Pomeranian

The Pomeranian (often known as a Pom or Pom Pom) is a breed of dog of the Spitz type, named for the Pomerania region in Central Europe (today part of northern Poland and eastern Germany). Classed as a toy dog breed because of its small size, the Pomeranian is descended from the larger Spitz type dogs, specifically the German Spitz. It has been determined by the Fédération Cynologique Internationale to be part of the German Spitz breed; and in many countries, they are known as the Zwergspitz.

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The breed has been made popular by a number of royal owners since the 18th century. Queen Victoria owned a particularly small Pomeranian and consequently the smaller variety became universally popular. During Queen Victoria’s lifetime alone, the size of the breed decreased by 50%. Overall, the Pomeranian is a sturdy, healthy dog. The most common health issues are luxating patella and Tracheal collapse. More rarely, the breed can suffer from a skin condition colloquially known as “black skin disease”, or Alopecia X. This is a genetic disease which causes the dog’s skin to turn black and lose all or most of its hair.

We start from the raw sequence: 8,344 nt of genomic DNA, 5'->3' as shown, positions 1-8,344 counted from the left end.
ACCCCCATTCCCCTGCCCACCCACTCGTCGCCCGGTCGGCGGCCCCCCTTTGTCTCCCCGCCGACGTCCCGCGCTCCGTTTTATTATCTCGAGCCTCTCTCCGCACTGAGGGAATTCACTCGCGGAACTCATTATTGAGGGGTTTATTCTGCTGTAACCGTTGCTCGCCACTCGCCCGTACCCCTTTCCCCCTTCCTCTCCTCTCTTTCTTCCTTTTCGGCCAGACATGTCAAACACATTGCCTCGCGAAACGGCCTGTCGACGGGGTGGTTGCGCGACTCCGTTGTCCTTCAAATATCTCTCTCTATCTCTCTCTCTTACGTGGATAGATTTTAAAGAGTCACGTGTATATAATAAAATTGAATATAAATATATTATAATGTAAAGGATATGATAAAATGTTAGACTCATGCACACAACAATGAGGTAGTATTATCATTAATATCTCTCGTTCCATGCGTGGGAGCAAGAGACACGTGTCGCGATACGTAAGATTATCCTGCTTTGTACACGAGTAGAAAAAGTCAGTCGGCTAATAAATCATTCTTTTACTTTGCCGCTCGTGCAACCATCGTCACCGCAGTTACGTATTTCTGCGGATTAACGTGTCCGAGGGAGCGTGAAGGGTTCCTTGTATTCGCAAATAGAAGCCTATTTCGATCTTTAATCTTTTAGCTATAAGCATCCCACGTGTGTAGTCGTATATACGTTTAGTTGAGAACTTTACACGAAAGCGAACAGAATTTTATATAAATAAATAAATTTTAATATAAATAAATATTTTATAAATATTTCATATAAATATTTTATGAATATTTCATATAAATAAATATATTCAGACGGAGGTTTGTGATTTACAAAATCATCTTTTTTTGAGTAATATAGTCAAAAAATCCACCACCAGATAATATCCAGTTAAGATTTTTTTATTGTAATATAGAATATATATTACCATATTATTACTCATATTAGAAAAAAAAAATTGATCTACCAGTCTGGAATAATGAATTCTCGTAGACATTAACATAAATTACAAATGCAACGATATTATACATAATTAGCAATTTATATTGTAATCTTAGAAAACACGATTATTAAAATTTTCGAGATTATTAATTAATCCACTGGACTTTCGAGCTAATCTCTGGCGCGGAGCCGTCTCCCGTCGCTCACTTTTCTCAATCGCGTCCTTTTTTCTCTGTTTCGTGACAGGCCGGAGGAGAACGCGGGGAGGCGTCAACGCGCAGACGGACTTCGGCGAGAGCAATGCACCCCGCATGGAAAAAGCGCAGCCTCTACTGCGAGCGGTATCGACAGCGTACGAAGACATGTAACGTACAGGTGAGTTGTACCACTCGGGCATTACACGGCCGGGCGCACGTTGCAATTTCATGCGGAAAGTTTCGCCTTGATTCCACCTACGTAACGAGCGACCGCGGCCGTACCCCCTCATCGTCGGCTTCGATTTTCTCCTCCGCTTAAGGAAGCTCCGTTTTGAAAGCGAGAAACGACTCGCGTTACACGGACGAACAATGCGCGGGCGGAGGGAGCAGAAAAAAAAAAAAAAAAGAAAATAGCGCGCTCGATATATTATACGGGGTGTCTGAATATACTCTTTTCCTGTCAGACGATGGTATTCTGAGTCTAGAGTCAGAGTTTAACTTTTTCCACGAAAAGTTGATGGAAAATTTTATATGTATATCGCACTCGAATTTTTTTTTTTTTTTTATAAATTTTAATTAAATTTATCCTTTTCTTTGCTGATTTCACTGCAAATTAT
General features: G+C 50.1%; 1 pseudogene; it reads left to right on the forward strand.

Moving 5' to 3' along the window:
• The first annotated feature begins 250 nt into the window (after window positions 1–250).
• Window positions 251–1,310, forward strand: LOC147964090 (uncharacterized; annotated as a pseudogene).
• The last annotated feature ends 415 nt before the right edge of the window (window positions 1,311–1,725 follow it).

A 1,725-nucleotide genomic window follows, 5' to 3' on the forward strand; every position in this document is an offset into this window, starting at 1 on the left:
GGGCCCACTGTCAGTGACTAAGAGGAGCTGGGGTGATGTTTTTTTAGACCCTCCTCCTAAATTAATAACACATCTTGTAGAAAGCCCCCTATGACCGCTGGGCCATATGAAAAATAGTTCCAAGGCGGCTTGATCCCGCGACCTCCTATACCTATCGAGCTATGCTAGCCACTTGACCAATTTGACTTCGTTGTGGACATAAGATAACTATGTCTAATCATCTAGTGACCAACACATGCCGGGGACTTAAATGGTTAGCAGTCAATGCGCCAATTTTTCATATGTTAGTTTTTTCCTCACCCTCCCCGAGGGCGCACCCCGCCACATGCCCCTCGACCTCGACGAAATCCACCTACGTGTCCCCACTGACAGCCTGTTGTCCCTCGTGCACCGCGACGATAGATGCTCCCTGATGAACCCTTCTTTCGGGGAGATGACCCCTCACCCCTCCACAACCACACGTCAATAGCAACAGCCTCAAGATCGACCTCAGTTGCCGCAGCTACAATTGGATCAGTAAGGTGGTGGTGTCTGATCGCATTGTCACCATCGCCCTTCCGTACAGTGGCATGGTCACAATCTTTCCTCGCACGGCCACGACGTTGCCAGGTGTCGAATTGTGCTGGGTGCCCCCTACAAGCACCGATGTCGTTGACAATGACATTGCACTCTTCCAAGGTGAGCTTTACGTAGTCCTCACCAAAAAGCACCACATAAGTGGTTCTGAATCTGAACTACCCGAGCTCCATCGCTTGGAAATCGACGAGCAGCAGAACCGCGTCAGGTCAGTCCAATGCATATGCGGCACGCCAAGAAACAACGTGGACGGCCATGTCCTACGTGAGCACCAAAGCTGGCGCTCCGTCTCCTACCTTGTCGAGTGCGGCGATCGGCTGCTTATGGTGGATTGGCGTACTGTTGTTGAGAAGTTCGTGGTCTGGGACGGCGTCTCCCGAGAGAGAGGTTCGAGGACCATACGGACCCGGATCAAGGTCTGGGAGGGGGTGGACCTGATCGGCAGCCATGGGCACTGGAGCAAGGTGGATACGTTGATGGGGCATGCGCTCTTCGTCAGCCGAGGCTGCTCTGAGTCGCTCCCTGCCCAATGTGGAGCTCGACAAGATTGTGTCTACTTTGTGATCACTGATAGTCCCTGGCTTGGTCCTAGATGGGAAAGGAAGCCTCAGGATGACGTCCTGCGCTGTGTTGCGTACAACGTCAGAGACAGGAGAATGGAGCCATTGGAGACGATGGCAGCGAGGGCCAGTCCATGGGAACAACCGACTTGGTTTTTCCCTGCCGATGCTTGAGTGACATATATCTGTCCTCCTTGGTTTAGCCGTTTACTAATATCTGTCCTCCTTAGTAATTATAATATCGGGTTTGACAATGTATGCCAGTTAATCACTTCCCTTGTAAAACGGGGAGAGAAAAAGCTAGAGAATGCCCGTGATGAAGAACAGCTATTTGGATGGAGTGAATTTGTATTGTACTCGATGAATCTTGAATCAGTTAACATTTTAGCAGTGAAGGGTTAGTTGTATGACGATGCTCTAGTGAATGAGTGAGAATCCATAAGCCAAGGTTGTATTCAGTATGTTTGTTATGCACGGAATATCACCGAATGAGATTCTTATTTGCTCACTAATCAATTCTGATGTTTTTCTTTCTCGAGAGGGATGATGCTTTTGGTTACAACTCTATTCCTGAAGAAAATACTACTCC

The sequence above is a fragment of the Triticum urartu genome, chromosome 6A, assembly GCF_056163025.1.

Pomeranians are typically friendly, playful and lively but are often aggressive to other dogs Pomeranians are alert and aware of changes in their environment and barking at new stimuli can develop into a habit of barking excessively in any situation. They are somewhat defensive of their territory and will thus bark a lot when they encounter any outside noises. Pomeranians are intelligent dogs, respond well to training, and can be very successful in getting what they want from their owners.[12] They are extroverted and enjoy being the center of attention but can become quite aggressive and dominant if not well trained. The use of toys can be an effective tool in encouraging pomeranians to spend time alone.

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The bold and active Pomeranian loves to play, but he’s best suited to a home with older children who can be trusted to handle him carefully. Many breeders refuse to sell puppies to homes with very young children, for good reason. Sturdy though he is, the diminutive Pom is all too easily injured if he’s accidentally dropped or stepped on by a clumsy child.

Always teach children how to approach and touch dogs, and always supervise any interactions between dogs and young children to prevent any biting or ear or tail pulling on the part of either party. Teach your child never to approach any dog while he’s eating or to try to take the dog’s food away. No dog should ever be left unsupervised with a child.

Sources:

Wikipedia

Dog Time

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